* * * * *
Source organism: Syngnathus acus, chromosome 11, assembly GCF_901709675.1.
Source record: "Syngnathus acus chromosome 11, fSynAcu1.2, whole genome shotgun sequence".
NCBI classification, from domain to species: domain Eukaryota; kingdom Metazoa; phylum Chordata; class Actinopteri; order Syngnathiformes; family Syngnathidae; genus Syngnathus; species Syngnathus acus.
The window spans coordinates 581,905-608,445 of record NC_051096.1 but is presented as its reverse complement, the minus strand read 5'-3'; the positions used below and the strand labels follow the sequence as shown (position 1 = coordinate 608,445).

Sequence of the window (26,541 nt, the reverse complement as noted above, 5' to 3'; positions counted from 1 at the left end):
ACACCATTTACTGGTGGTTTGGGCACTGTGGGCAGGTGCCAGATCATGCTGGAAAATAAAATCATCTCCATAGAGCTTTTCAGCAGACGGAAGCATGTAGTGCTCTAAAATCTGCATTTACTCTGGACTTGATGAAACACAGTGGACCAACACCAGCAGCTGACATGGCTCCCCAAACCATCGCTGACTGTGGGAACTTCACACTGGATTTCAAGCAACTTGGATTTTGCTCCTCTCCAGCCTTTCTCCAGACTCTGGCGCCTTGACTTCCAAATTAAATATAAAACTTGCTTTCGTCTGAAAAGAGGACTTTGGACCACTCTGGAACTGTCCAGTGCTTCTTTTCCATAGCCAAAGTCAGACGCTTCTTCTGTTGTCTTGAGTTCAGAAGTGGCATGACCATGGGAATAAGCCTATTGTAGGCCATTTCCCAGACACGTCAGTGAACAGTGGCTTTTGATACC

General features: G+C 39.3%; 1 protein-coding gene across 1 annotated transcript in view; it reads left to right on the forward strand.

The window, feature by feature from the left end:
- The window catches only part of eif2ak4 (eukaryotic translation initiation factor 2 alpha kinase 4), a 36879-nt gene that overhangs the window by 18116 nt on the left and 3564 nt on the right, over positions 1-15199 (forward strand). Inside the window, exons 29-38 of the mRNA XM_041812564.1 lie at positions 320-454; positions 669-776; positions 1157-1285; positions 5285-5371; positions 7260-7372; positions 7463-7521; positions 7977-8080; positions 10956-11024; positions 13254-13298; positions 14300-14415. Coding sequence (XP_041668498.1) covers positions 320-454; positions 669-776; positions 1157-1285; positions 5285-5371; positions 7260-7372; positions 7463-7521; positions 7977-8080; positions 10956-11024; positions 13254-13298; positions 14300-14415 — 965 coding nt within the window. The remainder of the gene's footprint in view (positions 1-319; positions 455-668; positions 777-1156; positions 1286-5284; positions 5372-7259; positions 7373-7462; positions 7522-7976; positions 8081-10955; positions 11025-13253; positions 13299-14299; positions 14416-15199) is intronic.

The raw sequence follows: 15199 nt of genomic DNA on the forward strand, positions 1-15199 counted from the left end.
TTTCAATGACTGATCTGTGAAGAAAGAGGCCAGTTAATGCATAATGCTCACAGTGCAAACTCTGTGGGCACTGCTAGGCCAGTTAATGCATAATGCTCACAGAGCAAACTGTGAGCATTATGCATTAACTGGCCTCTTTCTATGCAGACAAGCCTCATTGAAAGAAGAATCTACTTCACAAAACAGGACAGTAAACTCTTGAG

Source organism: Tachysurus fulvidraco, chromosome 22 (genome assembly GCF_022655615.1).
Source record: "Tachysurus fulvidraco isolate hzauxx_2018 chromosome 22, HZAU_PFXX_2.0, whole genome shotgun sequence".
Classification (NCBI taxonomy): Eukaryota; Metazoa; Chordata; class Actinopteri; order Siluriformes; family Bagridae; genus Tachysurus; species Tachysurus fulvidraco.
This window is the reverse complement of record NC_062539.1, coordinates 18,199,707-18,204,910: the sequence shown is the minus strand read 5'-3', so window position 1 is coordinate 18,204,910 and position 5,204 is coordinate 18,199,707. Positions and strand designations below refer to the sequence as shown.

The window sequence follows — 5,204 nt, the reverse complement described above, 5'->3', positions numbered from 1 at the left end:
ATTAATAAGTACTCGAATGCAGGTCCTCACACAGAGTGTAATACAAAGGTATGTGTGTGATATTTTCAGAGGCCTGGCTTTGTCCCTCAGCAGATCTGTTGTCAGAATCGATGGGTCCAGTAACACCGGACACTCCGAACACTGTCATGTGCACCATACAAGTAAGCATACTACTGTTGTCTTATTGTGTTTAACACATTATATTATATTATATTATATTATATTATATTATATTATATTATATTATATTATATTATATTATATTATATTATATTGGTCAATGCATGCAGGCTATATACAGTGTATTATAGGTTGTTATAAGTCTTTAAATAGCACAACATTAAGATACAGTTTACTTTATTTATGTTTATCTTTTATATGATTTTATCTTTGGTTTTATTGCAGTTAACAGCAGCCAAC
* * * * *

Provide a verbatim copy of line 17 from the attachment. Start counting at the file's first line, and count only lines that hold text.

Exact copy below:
ATTAATAAGTACTCGAATGCAGGTCCTCACACAGAGTGTAATACAAAGGTATGTGTGTGATATTTTCAGAGGCCTGGCTTTGTCCCTCAGCAGATCTGTTGTCAGAATCGATGGGTCCAGTAACACCGGACACTCCGAACACTGTCATGTGCACCATACAAGTAAGCATACTACTGTTGTCTTATTGTGTTTAACACATTATATTATATTATATTATATTATATTATATTATATTATATTATATTATATTATATTATATTATATTATATTATATTGGTCAATGCATGCAGGCTATATACAGTGTATTATAGGTTGTTATAAGTCTTTAAATAGCACAACATTAAGATACAGTTTACTTTATTTATGTTTATCTTTTATATGATTTTATCTTTGGTTTTATTGCAGTTAACAGCAGCCAAC